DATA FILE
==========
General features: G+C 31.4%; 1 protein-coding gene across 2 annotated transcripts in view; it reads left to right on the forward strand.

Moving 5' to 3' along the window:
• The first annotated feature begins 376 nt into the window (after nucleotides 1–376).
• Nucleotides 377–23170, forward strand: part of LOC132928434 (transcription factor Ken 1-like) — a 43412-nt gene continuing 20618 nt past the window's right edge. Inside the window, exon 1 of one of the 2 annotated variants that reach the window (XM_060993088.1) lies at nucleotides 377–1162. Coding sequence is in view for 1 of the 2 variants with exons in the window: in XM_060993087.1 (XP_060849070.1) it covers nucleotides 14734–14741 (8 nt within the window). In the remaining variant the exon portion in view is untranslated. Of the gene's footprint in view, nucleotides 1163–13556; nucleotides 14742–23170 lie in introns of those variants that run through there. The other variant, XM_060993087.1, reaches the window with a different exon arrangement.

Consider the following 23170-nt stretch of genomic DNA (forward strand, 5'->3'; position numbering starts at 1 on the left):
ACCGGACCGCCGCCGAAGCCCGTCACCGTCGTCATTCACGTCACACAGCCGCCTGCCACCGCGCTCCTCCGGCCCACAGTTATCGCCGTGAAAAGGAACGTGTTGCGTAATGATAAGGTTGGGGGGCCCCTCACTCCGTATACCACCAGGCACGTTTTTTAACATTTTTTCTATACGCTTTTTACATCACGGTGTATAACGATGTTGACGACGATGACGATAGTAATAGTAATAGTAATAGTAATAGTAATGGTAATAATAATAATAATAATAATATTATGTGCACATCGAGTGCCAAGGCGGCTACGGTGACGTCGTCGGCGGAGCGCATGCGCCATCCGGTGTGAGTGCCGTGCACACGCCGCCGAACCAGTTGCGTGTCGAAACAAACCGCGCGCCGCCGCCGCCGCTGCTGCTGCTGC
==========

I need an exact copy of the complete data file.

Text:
General features: G+C 31.4%; 1 protein-coding gene across 2 annotated transcripts in view; it reads left to right on the forward strand.

Moving 5' to 3' along the window:
• The first annotated feature begins 376 nt into the window (after nucleotides 1–376).
• Nucleotides 377–23170, forward strand: part of LOC132928434 (transcription factor Ken 1-like) — a 43412-nt gene continuing 20618 nt past the window's right edge. Inside the window, exon 1 of one of the 2 annotated variants that reach the window (XM_060993088.1) lies at nucleotides 377–1162. Coding sequence is in view for 1 of the 2 variants with exons in the window: in XM_060993087.1 (XP_060849070.1) it covers nucleotides 14734–14741 (8 nt within the window). In the remaining variant the exon portion in view is untranslated. Of the gene's footprint in view, nucleotides 1163–13556; nucleotides 14742–23170 lie in introns of those variants that run through there. The other variant, XM_060993087.1, reaches the window with a different exon arrangement.

Consider the following 23170-nt stretch of genomic DNA (forward strand, 5'->3'; position numbering starts at 1 on the left):
ACCGGACCGCCGCCGAAGCCCGTCACCGTCGTCATTCACGTCACACAGCCGCCTGCCACCGCGCTCCTCCGGCCCACAGTTATCGCCGTGAAAAGGAACGTGTTGCGTAATGATAAGGTTGGGGGGCCCCTCACTCCGTATACCACCAGGCACGTTTTTTAACATTTTTTCTATACGCTTTTTACATCACGGTGTATAACGATGTTGACGACGATGACGATAGTAATAGTAATAGTAATAGTAATAGTAATGGTAATAATAATAATAATAATAATATTATGTGCACATCGAGTGCCAAGGCGGCTACGGTGACGTCGTCGGCGGAGCGCATGCGCCATCCGGTGTGAGTGCCGTGCACACGCCGCCGAACCAGTTGCGTGTCGAAACAAACCGCGCGCCGCCGCCGCCGCTGCTGCTGCTGC